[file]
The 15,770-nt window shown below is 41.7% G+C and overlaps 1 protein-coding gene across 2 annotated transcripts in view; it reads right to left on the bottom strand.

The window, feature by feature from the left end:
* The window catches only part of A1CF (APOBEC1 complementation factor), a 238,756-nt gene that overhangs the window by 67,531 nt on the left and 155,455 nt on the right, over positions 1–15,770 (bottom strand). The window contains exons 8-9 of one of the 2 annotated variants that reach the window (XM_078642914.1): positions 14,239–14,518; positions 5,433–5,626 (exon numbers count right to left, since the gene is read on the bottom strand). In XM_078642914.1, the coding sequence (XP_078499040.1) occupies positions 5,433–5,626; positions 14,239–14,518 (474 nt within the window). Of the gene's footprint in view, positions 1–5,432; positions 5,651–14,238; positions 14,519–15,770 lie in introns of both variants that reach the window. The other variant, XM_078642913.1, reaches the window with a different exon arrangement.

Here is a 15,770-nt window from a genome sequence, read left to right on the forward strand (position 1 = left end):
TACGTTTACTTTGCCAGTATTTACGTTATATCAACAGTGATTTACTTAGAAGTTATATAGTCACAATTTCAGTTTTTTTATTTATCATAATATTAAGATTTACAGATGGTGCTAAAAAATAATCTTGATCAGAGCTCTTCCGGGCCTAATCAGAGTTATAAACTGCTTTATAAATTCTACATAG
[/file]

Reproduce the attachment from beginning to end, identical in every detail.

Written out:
The 15,770-nt window shown below is 41.7% G+C and overlaps 1 protein-coding gene across 2 annotated transcripts in view; it reads right to left on the bottom strand.

The window, feature by feature from the left end:
* The window catches only part of A1CF (APOBEC1 complementation factor), a 238,756-nt gene that overhangs the window by 67,531 nt on the left and 155,455 nt on the right, over positions 1–15,770 (bottom strand). The window contains exons 8-9 of one of the 2 annotated variants that reach the window (XM_078642914.1): positions 14,239–14,518; positions 5,433–5,626 (exon numbers count right to left, since the gene is read on the bottom strand). In XM_078642914.1, the coding sequence (XP_078499040.1) occupies positions 5,433–5,626; positions 14,239–14,518 (474 nt within the window). Of the gene's footprint in view, positions 1–5,432; positions 5,651–14,238; positions 14,519–15,770 lie in introns of both variants that reach the window. The other variant, XM_078642913.1, reaches the window with a different exon arrangement.

Here is a 15,770-nt window from a genome sequence, read left to right on the forward strand (position 1 = left end):
TACGTTTACTTTGCCAGTATTTACGTTATATCAACAGTGATTTACTTAGAAGTTATATAGTCACAATTTCAGTTTTTTTATTTATCATAATATTAAGATTTACAGATGGTGCTAAAAAATAATCTTGATCAGAGCTCTTCCGGGCCTAATCAGAGTTATAAACTGCTTTATAAATTCTACATAG